The number of important interactions, as with the previous breast cancer data set, decreased with tumor progression based on grading (Fig. 6A) across all three views. The highest median improvements were detected for similar markers as shown in the previously described breast cancer data set showing reproducibility across multiple sample cohorts (Additional file 1: Fig. S7A and B). Visualization of the network communities based on the estimated importance of the predictor—target pairs from the juxtaview for grades 1 and 3, highlights the rewiring of the tumor microenvironment during breast cancer progression. While CK14 and CK5 (green pair; top right corner) consistently interact with each other representing the basal and luminal cell compartment, immune cells seem to increase their interaction with other immune cells (e.g., B cells (CD20+)) and with cells potentially undergoing epithelial-mesenchymal-transition (EMT) (e.g., Twist+) (Fig. 6B). Next, we plotted the first two components of the PCA of the results represented by their importance signatures to visualize how tumor grade (Fig. 6C) and clinical subtypes (Fig. 6D) are distributed.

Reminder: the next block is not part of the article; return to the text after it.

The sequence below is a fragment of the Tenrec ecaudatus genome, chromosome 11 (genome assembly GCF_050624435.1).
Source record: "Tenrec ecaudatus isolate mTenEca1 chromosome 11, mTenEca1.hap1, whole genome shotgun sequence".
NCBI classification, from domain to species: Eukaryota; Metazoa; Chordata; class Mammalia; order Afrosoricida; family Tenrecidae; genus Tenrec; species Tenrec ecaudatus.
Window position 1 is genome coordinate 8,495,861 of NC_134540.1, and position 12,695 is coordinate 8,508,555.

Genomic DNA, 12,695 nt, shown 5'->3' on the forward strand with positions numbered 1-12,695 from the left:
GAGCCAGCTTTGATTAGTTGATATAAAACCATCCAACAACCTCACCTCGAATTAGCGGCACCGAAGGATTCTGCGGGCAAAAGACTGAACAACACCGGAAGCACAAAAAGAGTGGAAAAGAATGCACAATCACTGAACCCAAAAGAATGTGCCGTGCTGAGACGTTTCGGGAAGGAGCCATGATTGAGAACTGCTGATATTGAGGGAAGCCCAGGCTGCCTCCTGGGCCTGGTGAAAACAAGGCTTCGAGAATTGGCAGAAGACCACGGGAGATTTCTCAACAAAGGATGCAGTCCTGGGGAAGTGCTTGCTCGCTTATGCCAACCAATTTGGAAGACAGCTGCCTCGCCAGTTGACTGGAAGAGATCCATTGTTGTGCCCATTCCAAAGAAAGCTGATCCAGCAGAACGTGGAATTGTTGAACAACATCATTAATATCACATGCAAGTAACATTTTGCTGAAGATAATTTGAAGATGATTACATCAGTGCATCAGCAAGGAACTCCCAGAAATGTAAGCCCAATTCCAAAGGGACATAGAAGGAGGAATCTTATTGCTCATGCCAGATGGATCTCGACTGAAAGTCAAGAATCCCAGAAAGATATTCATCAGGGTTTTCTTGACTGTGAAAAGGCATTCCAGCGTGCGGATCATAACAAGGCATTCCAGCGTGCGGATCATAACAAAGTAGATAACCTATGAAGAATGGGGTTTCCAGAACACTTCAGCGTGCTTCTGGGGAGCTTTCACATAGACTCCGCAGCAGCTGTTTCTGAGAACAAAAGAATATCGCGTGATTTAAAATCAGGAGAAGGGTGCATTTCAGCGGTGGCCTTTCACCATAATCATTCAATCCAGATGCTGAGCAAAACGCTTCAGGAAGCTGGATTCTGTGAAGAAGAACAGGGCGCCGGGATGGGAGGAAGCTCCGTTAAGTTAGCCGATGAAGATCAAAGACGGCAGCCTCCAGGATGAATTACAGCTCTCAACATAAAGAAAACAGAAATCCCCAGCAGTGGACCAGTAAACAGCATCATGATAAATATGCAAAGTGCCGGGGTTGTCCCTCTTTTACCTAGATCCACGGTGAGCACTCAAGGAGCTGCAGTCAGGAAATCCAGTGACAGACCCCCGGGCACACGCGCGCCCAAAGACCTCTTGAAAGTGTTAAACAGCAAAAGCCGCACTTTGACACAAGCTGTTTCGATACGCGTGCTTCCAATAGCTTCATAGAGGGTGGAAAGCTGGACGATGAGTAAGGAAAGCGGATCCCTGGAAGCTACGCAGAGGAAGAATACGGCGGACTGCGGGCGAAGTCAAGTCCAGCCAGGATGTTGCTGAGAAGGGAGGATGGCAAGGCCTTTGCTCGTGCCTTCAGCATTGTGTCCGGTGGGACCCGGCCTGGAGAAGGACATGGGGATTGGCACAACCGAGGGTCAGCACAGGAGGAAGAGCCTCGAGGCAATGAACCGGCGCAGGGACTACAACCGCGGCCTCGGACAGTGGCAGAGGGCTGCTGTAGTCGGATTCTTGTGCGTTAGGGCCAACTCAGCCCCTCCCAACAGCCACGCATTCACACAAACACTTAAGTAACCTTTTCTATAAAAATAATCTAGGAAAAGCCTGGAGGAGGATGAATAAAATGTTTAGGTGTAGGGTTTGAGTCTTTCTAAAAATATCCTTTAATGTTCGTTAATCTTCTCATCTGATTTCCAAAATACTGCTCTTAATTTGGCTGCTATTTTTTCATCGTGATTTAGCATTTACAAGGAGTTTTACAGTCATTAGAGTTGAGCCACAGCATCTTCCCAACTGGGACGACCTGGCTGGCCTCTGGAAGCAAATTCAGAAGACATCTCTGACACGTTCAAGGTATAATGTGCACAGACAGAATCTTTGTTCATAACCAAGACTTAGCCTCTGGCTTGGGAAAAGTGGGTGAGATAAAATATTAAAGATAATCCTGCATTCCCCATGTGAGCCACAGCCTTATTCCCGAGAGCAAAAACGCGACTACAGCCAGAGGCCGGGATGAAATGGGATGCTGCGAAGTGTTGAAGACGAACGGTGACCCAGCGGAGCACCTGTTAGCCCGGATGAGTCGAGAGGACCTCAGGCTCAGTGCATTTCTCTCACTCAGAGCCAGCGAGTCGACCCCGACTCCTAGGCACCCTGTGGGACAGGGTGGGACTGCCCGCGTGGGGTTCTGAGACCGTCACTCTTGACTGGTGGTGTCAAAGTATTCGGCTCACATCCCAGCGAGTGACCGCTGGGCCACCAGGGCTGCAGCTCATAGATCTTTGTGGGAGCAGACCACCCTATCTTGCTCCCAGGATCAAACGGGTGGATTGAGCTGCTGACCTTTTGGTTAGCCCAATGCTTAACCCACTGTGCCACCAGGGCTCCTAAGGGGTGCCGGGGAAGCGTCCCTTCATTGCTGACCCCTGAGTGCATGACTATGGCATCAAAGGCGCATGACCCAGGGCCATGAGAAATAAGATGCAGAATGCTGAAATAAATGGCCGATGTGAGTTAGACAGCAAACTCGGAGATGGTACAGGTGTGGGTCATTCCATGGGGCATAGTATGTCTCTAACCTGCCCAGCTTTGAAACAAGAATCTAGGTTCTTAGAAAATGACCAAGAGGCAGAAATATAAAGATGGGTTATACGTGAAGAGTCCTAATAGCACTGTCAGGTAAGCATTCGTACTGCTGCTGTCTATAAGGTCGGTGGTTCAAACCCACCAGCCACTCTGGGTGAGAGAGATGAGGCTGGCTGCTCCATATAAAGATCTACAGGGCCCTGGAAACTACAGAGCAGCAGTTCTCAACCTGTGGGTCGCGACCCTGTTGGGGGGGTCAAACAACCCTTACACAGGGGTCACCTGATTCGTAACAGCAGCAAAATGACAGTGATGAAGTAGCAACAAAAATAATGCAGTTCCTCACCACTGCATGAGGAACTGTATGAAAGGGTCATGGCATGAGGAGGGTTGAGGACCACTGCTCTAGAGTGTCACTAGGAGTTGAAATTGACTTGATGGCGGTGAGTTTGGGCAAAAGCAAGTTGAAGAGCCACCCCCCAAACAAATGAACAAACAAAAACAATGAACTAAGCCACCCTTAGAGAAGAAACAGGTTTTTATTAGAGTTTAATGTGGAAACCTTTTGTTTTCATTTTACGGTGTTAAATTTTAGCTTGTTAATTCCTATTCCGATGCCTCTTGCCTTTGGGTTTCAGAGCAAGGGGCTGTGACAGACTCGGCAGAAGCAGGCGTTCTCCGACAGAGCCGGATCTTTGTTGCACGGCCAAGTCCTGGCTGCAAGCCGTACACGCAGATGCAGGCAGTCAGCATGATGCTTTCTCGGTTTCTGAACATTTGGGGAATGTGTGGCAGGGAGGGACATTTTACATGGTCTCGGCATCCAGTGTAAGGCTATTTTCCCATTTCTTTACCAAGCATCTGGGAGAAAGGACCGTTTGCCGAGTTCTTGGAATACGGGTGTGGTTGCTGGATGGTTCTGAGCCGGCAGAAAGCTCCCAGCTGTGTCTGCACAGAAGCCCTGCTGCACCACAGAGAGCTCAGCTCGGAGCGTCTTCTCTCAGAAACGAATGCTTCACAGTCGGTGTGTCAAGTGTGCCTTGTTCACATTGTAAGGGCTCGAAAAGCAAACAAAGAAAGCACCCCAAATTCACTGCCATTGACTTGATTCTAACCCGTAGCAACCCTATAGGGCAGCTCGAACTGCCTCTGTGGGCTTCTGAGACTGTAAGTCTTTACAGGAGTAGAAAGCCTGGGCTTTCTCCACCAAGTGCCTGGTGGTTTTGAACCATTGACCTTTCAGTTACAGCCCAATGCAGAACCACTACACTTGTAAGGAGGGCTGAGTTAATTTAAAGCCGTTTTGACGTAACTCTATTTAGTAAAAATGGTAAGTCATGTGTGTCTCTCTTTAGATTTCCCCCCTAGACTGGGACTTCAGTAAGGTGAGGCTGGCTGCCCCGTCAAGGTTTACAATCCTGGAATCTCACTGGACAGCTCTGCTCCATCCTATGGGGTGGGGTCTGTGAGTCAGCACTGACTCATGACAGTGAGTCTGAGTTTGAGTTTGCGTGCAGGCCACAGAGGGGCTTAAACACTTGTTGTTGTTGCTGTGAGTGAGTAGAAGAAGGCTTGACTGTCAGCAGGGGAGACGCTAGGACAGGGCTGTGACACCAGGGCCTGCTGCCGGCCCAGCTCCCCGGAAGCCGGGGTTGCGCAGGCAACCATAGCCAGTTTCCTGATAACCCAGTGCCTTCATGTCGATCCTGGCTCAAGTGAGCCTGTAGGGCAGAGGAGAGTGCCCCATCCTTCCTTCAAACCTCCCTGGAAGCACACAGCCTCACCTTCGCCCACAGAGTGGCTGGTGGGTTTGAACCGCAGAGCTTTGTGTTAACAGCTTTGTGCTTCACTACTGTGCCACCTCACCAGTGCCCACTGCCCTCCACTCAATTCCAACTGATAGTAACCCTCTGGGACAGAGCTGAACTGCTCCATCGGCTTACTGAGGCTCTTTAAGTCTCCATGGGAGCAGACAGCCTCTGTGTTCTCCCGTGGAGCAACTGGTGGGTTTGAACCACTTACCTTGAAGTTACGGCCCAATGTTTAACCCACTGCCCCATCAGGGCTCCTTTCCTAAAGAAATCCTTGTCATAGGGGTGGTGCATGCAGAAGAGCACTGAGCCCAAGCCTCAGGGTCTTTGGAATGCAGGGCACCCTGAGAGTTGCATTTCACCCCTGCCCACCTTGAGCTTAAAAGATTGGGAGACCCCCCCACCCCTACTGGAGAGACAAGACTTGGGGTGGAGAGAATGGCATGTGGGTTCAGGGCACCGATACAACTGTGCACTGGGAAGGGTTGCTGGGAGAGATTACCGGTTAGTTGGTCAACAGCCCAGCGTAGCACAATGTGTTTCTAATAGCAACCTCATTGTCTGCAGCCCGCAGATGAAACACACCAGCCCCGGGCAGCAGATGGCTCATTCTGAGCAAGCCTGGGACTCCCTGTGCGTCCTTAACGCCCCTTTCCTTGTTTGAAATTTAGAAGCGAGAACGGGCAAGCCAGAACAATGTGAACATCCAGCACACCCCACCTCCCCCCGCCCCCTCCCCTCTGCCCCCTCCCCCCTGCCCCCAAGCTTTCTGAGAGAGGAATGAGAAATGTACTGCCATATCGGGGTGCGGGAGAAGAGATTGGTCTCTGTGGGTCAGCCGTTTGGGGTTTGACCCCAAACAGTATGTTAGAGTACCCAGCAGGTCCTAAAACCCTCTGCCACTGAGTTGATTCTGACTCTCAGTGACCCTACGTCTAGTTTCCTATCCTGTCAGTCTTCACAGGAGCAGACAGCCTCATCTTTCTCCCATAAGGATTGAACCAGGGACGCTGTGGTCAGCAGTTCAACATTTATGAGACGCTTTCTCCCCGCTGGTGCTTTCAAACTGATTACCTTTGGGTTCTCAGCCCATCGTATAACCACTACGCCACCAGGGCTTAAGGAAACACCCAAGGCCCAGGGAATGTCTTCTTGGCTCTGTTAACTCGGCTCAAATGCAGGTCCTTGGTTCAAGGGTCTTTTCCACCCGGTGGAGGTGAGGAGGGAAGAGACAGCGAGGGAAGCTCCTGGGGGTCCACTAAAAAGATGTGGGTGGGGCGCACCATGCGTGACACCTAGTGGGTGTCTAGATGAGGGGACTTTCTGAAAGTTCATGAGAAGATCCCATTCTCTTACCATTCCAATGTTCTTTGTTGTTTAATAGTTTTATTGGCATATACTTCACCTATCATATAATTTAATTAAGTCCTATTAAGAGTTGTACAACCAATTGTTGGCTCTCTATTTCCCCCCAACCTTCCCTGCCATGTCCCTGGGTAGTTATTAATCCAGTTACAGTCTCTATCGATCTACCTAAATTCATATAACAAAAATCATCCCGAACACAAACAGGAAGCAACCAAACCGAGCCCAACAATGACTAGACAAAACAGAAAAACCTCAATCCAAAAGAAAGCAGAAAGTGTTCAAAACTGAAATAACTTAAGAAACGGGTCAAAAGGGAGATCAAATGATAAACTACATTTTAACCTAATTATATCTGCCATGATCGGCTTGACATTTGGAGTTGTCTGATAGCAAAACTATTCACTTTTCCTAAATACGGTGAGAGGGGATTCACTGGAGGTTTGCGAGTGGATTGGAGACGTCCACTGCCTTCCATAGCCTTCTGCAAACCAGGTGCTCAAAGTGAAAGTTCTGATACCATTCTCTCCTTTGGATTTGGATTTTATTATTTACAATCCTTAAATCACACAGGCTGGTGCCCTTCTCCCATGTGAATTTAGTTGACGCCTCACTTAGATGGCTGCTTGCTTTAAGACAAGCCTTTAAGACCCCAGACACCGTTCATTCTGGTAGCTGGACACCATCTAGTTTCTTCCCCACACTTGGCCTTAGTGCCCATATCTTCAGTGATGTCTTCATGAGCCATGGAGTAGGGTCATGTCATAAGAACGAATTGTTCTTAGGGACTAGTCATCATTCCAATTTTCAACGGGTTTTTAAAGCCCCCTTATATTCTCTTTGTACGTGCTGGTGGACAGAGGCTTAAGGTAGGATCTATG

Fig. 6
figure 6

MISTy signatures can uncover clinically relevant features in IMC data from 415 breast cancer samples. A Change of the total number of estimated important interactions per grade (Importance ≥ 0.5). B Changes in the tumor microenvironment can be visualized by network community plots representing the juxtaview for tumor grades 1 and 3. For example, the green cluster represents a constant link in the juxtaview between luminal- (CK8/18+) and basal-like (CK5+) cell types across all tumor grades, while the yellow cell cluster shows an increased interaction with tumor progression of immune cells (CD68+/CD45+), B cells (CD20+) and T cells (CD3+) with cells potentially undergoing EMT (Twist+). C Importance signatures visualized as the first two components of a PCA highlight the separation of grade and D clinical subtype. Kaplan-Meier curves and p-values of a log rank test based on stratification by estimated importance of MISTy predictor-target interactions that were found to be correlated with the patient outcome: E CC3.cPARP and EGFR in the intraview; F SMA and pHH3 in the juxtaview, and G Vimentin and EGFR in the paraview